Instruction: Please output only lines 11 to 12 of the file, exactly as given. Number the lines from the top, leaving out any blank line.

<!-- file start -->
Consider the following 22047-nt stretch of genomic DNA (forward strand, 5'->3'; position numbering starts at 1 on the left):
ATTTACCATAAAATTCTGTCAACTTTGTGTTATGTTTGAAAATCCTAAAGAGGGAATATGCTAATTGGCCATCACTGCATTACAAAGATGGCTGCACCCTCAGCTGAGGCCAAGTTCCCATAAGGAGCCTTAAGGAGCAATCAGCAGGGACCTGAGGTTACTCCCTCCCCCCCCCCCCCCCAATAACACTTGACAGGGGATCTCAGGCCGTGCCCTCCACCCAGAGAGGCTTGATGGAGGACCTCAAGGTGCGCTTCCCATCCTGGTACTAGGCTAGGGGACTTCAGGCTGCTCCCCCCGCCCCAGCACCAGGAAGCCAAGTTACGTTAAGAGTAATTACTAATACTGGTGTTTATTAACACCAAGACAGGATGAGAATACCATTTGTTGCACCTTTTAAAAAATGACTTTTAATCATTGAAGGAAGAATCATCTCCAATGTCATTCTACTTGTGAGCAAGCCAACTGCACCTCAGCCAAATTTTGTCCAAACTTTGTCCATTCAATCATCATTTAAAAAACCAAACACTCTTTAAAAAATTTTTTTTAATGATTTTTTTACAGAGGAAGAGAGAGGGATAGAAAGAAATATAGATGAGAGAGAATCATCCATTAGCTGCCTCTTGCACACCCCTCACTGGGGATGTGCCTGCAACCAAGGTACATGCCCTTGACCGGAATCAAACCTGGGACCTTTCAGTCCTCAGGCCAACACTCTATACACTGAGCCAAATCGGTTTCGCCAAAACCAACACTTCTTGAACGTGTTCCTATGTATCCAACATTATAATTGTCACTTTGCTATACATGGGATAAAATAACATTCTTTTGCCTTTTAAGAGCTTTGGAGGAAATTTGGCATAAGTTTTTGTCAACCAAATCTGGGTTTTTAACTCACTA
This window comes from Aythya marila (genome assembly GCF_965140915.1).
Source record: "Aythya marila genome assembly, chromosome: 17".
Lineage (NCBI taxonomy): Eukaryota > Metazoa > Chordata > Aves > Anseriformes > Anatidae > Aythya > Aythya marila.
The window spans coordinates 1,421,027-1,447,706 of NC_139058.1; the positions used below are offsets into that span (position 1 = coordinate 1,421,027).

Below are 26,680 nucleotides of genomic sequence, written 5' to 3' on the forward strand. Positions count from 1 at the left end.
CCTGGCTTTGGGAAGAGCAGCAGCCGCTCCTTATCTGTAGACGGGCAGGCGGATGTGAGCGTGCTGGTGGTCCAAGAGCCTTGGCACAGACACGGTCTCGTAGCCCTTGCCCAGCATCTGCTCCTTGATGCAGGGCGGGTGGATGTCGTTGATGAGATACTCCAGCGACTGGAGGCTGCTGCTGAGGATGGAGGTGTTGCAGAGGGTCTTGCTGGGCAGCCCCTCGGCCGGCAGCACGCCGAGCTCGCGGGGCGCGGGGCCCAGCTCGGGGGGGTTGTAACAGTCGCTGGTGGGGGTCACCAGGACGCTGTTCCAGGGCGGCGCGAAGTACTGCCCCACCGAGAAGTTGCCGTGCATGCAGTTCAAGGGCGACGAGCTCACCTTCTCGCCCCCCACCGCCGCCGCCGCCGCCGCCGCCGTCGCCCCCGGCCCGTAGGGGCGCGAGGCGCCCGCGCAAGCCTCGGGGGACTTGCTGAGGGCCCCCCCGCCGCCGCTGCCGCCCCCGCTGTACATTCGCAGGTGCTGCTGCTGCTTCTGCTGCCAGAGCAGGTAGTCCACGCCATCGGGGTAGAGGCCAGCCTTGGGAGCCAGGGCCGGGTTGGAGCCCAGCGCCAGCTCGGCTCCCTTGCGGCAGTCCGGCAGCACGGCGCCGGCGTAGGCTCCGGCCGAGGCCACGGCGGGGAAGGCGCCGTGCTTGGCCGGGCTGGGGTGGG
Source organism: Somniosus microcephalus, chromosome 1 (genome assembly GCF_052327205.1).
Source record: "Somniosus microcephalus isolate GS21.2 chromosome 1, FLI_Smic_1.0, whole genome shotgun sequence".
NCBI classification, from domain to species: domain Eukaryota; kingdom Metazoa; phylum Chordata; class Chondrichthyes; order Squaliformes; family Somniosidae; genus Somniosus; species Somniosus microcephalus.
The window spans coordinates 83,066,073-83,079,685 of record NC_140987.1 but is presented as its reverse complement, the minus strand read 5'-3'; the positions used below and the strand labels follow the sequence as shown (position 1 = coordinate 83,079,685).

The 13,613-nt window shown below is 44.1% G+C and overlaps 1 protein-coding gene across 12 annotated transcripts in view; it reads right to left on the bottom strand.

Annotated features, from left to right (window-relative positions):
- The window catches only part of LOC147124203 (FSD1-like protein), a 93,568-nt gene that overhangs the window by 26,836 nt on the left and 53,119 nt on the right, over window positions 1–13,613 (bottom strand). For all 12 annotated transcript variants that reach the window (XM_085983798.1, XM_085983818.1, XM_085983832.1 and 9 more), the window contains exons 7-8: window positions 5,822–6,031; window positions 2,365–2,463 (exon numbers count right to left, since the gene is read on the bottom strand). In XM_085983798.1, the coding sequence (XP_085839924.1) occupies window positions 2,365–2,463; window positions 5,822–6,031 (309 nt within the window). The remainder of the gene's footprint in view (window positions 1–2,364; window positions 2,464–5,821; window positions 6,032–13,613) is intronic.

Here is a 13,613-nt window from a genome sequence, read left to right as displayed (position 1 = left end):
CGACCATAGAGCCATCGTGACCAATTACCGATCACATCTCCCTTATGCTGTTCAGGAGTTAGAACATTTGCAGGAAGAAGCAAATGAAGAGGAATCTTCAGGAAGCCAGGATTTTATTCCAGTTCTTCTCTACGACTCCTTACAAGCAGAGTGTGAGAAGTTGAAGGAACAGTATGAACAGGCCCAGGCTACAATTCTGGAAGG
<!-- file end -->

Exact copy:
NCBI classification, from domain to species: domain Eukaryota; kingdom Metazoa; phylum Chordata; class Chondrichthyes; order Squaliformes; family Somniosidae; genus Somniosus; species Somniosus microcephalus.
The window spans coordinates 83,066,073-83,079,685 of record NC_140987.1 but is presented as its reverse complement, the minus strand read 5'-3'; the positions used below and the strand labels follow the sequence as shown (position 1 = coordinate 83,079,685).